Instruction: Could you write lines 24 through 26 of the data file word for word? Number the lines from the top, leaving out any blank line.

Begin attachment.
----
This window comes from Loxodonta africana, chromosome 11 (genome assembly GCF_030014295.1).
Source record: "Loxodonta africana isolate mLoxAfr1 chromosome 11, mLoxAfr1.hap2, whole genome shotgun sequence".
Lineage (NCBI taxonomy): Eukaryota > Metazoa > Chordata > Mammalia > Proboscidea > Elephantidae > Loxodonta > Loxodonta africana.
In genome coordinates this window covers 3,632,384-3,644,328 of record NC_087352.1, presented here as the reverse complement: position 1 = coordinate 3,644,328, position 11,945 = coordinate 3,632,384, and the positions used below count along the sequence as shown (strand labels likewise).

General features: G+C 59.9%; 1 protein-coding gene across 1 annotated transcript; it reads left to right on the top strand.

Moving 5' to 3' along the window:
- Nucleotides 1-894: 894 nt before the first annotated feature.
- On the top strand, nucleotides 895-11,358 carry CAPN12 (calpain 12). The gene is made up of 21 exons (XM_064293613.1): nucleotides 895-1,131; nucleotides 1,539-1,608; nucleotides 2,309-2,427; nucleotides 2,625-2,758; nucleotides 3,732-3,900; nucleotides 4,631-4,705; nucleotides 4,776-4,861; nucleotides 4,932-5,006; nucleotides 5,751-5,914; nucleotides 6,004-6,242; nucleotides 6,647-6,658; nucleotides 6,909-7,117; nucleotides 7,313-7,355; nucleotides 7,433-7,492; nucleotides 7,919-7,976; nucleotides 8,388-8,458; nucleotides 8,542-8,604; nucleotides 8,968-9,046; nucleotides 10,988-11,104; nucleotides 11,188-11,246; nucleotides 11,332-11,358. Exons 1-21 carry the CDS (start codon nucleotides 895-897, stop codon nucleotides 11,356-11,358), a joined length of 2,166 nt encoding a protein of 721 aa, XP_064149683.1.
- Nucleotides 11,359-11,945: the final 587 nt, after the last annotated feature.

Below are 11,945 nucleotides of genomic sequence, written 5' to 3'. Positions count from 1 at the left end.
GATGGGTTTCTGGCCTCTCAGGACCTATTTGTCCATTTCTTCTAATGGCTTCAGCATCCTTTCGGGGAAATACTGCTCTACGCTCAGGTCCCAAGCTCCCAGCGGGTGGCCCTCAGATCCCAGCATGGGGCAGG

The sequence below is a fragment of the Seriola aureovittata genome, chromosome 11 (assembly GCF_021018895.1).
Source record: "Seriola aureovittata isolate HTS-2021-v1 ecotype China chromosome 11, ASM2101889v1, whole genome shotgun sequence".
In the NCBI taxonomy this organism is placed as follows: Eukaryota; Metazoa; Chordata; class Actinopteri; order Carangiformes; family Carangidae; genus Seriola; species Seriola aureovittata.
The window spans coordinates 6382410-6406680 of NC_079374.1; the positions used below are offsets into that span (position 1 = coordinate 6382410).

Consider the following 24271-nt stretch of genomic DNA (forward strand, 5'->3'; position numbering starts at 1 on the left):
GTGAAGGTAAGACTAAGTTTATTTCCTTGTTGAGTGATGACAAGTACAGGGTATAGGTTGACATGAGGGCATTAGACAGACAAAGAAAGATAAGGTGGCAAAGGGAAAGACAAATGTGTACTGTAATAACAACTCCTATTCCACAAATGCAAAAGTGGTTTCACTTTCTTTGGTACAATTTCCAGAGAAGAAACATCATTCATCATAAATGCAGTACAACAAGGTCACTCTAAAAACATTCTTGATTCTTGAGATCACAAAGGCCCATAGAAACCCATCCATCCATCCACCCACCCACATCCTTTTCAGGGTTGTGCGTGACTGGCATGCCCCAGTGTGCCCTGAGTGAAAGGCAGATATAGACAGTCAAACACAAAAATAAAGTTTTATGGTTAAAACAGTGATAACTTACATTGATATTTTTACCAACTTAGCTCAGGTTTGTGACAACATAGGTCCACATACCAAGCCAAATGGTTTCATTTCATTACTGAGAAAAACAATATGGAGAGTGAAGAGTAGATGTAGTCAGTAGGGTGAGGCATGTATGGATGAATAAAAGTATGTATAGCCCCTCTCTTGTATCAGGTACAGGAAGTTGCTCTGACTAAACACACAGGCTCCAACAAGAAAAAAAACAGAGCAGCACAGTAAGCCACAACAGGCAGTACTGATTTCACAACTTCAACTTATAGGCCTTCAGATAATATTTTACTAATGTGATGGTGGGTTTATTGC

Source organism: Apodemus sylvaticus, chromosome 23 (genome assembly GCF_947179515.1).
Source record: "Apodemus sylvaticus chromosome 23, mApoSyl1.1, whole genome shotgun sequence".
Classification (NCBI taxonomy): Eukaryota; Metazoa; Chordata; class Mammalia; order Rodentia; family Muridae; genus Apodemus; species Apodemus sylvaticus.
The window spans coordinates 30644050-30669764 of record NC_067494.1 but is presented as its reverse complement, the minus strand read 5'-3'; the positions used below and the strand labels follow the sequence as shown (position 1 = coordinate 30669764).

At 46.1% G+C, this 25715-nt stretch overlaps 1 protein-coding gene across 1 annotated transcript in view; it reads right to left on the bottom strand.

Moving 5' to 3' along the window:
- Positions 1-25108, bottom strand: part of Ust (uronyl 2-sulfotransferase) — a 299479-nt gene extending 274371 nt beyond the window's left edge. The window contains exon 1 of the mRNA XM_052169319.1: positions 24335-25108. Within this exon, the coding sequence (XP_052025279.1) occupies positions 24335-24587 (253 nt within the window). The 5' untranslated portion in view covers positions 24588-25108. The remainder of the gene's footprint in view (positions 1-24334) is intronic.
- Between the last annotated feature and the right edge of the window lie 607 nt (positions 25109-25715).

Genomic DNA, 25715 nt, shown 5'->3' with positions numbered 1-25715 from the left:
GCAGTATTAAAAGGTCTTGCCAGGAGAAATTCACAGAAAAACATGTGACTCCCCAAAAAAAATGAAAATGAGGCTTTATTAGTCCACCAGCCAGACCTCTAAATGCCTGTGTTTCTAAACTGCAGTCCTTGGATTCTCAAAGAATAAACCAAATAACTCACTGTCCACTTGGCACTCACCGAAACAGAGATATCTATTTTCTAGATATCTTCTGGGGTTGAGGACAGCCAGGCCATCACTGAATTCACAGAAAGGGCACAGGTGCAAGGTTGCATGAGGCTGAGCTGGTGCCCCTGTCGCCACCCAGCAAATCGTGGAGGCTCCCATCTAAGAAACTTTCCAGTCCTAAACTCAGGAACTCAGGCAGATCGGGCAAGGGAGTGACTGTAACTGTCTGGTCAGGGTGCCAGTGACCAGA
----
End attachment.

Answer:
- Positions 1-25108, bottom strand: part of Ust (uronyl 2-sulfotransferase) — a 299479-nt gene extending 274371 nt beyond the window's left edge. The window contains exon 1 of the mRNA XM_052169319.1: positions 24335-25108. Within this exon, the coding sequence (XP_052025279.1) occupies positions 24335-24587 (253 nt within the window). The 5' untranslated portion in view covers positions 24588-25108. The remainder of the gene's footprint in view (positions 1-24334) is intronic.
- Between the last annotated feature and the right edge of the window lie 607 nt (positions 25109-25715).

Genomic DNA, 25715 nt, shown 5'->3' with positions numbered 1-25715 from the left: